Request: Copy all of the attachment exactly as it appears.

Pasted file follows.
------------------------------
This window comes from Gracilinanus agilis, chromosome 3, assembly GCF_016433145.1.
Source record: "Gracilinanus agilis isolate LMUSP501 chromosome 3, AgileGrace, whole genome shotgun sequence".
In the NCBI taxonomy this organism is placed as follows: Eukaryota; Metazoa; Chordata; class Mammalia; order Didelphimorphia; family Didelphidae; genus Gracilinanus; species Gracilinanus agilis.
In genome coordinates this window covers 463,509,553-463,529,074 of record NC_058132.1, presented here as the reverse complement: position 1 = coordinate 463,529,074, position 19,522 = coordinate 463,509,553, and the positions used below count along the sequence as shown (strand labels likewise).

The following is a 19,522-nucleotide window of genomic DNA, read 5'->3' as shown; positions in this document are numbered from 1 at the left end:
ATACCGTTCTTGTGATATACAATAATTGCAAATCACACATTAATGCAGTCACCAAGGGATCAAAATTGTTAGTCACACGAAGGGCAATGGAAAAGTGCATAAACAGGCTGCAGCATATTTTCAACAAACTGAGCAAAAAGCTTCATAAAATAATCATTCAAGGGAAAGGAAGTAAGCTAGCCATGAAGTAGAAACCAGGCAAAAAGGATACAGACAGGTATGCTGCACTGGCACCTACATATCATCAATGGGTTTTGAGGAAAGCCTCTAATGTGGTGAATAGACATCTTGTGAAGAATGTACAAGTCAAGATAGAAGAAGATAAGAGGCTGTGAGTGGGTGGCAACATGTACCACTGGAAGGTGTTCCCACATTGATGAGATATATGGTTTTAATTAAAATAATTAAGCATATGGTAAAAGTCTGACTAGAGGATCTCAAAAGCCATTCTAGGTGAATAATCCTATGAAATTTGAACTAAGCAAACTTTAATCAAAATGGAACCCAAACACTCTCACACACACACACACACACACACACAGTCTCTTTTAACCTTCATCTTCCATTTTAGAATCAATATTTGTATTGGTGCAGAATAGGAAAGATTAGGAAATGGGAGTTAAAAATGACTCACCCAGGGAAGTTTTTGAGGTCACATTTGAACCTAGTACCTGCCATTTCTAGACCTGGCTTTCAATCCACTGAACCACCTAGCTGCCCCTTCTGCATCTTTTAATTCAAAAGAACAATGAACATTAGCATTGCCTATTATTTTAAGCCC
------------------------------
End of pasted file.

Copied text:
This window comes from Gracilinanus agilis, chromosome 3, assembly GCF_016433145.1.
Source record: "Gracilinanus agilis isolate LMUSP501 chromosome 3, AgileGrace, whole genome shotgun sequence".
In the NCBI taxonomy this organism is placed as follows: Eukaryota; Metazoa; Chordata; class Mammalia; order Didelphimorphia; family Didelphidae; genus Gracilinanus; species Gracilinanus agilis.
In genome coordinates this window covers 463,509,553-463,529,074 of record NC_058132.1, presented here as the reverse complement: position 1 = coordinate 463,529,074, position 19,522 = coordinate 463,509,553, and the positions used below count along the sequence as shown (strand labels likewise).

The following is a 19,522-nucleotide window of genomic DNA, read 5'->3' as shown; positions in this document are numbered from 1 at the left end:
ATACCGTTCTTGTGATATACAATAATTGCAAATCACACATTAATGCAGTCACCAAGGGATCAAAATTGTTAGTCACACGAAGGGCAATGGAAAAGTGCATAAACAGGCTGCAGCATATTTTCAACAAACTGAGCAAAAAGCTTCATAAAATAATCATTCAAGGGAAAGGAAGTAAGCTAGCCATGAAGTAGAAACCAGGCAAAAAGGATACAGACAGGTATGCTGCACTGGCACCTACATATCATCAATGGGTTTTGAGGAAAGCCTCTAATGTGGTGAATAGACATCTTGTGAAGAATGTACAAGTCAAGATAGAAGAAGATAAGAGGCTGTGAGTGGGTGGCAACATGTACCACTGGAAGGTGTTCCCACATTGATGAGATATATGGTTTTAATTAAAATAATTAAGCATATGGTAAAAGTCTGACTAGAGGATCTCAAAAGCCATTCTAGGTGAATAATCCTATGAAATTTGAACTAAGCAAACTTTAATCAAAATGGAACCCAAACACTCTCACACACACACACACACACACACACAGTCTCTTTTAACCTTCATCTTCCATTTTAGAATCAATATTTGTATTGGTGCAGAATAGGAAAGATTAGGAAATGGGAGTTAAAAATGACTCACCCAGGGAAGTTTTTGAGGTCACATTTGAACCTAGTACCTGCCATTTCTAGACCTGGCTTTCAATCCACTGAACCACCTAGCTGCCCCTTCTGCATCTTTTAATTCAAAAGAACAATGAACATTAGCATTGCCTATTATTTTAAGCCC